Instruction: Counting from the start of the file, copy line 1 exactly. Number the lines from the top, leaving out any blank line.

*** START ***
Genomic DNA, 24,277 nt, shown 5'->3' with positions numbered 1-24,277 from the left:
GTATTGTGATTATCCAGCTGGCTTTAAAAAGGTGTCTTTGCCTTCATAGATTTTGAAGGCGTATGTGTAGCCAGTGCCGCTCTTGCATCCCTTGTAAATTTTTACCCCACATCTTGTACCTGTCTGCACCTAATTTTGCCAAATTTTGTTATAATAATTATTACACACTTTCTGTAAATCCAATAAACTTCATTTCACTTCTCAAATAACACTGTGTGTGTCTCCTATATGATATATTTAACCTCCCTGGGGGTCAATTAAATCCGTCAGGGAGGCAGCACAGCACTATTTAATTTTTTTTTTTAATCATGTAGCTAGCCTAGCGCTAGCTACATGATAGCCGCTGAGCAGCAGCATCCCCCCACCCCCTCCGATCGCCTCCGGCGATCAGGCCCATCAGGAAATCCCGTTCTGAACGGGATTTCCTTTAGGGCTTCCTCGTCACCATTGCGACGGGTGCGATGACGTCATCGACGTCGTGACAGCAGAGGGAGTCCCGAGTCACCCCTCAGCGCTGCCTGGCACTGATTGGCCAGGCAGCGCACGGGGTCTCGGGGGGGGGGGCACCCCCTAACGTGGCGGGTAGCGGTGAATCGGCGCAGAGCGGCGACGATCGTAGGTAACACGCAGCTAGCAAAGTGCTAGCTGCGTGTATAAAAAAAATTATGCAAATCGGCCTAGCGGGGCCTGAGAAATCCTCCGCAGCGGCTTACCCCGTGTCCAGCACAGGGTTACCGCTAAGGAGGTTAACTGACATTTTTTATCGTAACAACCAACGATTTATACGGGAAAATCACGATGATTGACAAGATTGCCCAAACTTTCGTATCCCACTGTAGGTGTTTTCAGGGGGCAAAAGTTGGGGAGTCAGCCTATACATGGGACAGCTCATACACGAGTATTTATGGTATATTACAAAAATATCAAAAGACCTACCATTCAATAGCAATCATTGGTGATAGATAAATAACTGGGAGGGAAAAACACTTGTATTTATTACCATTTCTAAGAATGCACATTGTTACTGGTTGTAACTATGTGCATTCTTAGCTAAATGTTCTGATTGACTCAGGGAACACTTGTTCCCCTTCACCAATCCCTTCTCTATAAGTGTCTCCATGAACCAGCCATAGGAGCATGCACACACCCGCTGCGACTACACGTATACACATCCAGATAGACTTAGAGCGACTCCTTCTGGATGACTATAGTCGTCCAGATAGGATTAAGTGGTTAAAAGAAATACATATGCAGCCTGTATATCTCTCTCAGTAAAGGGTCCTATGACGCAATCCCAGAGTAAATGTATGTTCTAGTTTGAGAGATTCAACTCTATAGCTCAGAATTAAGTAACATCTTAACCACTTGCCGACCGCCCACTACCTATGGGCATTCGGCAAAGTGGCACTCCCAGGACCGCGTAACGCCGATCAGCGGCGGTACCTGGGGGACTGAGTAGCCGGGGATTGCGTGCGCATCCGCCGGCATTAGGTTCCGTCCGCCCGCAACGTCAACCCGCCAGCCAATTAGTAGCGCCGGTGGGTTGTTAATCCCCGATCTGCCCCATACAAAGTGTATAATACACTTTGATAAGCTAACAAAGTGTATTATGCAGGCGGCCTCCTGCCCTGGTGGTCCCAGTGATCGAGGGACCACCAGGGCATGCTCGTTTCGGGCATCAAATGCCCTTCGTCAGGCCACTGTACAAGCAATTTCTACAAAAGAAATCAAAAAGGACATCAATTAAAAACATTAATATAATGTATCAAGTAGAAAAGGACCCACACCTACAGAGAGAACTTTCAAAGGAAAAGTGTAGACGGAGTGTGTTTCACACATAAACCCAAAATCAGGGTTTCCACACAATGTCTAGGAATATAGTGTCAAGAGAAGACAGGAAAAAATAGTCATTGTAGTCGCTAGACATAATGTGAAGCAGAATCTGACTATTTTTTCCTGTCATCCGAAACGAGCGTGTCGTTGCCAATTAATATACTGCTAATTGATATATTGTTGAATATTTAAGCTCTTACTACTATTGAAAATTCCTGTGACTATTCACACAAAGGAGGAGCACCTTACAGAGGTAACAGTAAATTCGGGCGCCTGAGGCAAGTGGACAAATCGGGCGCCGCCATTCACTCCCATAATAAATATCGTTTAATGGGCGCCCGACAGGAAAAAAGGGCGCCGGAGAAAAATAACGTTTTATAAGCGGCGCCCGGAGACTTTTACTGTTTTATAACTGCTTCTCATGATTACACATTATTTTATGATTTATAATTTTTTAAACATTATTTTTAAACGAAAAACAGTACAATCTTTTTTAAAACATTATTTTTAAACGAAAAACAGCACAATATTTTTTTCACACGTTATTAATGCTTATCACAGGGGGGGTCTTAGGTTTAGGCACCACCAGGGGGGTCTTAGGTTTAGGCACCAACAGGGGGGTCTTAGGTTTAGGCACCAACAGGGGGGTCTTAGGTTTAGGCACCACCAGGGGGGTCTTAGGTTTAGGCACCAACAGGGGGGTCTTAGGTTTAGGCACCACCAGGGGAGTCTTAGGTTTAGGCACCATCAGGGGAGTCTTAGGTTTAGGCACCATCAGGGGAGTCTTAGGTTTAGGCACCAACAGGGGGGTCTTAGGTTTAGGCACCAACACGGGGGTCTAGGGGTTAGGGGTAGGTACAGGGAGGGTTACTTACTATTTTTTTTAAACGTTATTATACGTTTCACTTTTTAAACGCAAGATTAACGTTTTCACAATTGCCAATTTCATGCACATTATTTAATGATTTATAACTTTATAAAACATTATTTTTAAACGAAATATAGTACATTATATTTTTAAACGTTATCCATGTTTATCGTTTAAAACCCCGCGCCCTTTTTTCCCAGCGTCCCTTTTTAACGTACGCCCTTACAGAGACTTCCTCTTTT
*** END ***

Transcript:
Genomic DNA, 24,277 nt, shown 5'->3' with positions numbered 1-24,277 from the left: